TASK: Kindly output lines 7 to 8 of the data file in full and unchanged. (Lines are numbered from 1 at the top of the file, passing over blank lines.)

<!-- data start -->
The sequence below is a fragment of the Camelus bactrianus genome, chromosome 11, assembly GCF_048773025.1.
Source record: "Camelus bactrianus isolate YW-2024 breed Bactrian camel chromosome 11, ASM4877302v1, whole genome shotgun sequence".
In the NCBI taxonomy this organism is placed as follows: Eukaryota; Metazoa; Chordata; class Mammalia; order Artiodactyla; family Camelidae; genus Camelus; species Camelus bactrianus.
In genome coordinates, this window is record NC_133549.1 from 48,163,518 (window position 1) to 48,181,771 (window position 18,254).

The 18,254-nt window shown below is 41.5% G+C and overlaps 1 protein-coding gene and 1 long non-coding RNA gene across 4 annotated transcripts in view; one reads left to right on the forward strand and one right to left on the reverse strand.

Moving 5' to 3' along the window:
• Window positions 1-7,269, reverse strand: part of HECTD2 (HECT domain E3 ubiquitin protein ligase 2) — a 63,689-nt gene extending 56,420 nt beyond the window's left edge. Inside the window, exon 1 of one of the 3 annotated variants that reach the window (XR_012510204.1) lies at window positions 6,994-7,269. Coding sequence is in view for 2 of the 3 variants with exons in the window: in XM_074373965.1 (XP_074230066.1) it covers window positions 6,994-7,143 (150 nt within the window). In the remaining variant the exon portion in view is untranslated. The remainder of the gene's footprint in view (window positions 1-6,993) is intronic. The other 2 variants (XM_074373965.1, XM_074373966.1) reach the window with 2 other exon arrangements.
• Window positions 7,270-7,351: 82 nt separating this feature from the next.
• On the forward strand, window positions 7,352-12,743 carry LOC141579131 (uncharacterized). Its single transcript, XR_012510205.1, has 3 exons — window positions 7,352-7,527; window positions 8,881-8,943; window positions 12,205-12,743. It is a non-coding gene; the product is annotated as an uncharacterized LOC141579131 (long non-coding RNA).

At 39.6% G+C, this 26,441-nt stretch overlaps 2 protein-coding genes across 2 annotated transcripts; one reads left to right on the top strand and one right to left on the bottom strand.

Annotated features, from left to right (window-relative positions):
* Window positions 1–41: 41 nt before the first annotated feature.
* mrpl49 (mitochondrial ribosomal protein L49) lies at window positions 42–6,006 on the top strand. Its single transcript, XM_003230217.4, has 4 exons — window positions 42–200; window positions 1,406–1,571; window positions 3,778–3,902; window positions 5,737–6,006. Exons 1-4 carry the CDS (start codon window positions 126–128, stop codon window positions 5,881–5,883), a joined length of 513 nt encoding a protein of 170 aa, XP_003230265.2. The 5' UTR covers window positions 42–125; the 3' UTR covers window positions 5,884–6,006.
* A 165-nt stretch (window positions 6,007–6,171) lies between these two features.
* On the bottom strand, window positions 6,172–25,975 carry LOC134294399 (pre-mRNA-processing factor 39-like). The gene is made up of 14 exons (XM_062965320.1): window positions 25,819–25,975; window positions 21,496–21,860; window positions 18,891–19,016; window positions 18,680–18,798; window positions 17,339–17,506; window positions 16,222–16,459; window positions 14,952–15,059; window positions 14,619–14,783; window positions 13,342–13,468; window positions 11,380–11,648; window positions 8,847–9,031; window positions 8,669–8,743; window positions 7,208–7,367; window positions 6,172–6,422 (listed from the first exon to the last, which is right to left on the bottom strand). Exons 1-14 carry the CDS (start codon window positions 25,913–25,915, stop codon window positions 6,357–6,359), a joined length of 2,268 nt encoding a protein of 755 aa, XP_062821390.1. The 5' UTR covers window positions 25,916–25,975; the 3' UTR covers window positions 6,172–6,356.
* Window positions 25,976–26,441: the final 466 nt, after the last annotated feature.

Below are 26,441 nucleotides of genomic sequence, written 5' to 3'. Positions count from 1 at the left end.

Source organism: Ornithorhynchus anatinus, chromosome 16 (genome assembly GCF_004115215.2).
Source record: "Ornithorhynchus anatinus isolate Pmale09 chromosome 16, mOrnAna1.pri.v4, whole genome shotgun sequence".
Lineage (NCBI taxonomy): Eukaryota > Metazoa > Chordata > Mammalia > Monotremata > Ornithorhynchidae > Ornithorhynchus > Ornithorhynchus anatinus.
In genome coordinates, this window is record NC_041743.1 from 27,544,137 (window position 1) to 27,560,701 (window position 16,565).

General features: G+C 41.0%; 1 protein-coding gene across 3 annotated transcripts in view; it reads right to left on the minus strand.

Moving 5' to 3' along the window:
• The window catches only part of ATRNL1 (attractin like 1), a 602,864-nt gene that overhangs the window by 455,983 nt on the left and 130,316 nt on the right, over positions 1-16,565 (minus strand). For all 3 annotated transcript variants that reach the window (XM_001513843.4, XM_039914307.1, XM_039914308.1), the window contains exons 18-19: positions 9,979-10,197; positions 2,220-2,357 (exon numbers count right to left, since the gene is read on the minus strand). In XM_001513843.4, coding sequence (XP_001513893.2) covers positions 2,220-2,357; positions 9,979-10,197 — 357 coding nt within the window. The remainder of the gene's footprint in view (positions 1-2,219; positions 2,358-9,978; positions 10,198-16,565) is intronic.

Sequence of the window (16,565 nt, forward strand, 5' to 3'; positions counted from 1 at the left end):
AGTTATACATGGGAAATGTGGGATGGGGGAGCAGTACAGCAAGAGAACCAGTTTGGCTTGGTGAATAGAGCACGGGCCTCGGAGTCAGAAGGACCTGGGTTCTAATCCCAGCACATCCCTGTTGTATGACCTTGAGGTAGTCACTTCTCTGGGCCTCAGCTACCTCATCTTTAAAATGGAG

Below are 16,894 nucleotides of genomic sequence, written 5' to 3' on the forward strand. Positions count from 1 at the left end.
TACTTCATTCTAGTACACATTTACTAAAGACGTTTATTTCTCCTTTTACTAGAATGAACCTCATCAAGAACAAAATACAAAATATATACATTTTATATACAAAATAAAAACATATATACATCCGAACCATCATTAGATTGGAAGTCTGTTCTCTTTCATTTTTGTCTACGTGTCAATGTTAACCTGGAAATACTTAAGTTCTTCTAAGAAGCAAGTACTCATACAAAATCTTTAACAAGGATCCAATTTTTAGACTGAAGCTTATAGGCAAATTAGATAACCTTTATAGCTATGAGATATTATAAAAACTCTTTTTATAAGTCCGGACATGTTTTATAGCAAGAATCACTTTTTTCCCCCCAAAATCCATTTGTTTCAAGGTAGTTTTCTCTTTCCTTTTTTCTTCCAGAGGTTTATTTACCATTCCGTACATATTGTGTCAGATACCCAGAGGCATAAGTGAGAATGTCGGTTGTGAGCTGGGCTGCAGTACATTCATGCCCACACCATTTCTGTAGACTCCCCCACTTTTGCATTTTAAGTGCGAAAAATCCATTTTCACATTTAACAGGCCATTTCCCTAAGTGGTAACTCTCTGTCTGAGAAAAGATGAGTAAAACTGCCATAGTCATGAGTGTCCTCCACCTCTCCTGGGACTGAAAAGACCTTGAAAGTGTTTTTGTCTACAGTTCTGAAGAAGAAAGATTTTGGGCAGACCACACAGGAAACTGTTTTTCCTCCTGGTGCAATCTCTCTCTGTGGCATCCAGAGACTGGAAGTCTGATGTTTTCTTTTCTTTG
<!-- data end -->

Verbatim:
• Window positions 1-7,269, reverse strand: part of HECTD2 (HECT domain E3 ubiquitin protein ligase 2) — a 63,689-nt gene extending 56,420 nt beyond the window's left edge. Inside the window, exon 1 of one of the 3 annotated variants that reach the window (XR_012510204.1) lies at window positions 6,994-7,269. Coding sequence is in view for 2 of the 3 variants with exons in the window: in XM_074373965.1 (XP_074230066.1) it covers window positions 6,994-7,143 (150 nt within the window). In the remaining variant the exon portion in view is untranslated. The remainder of the gene's footprint in view (window positions 1-6,993) is intronic. The other 2 variants (XM_074373965.1, XM_074373966.1) reach the window with 2 other exon arrangements.
• Window positions 7,270-7,351: 82 nt separating this feature from the next.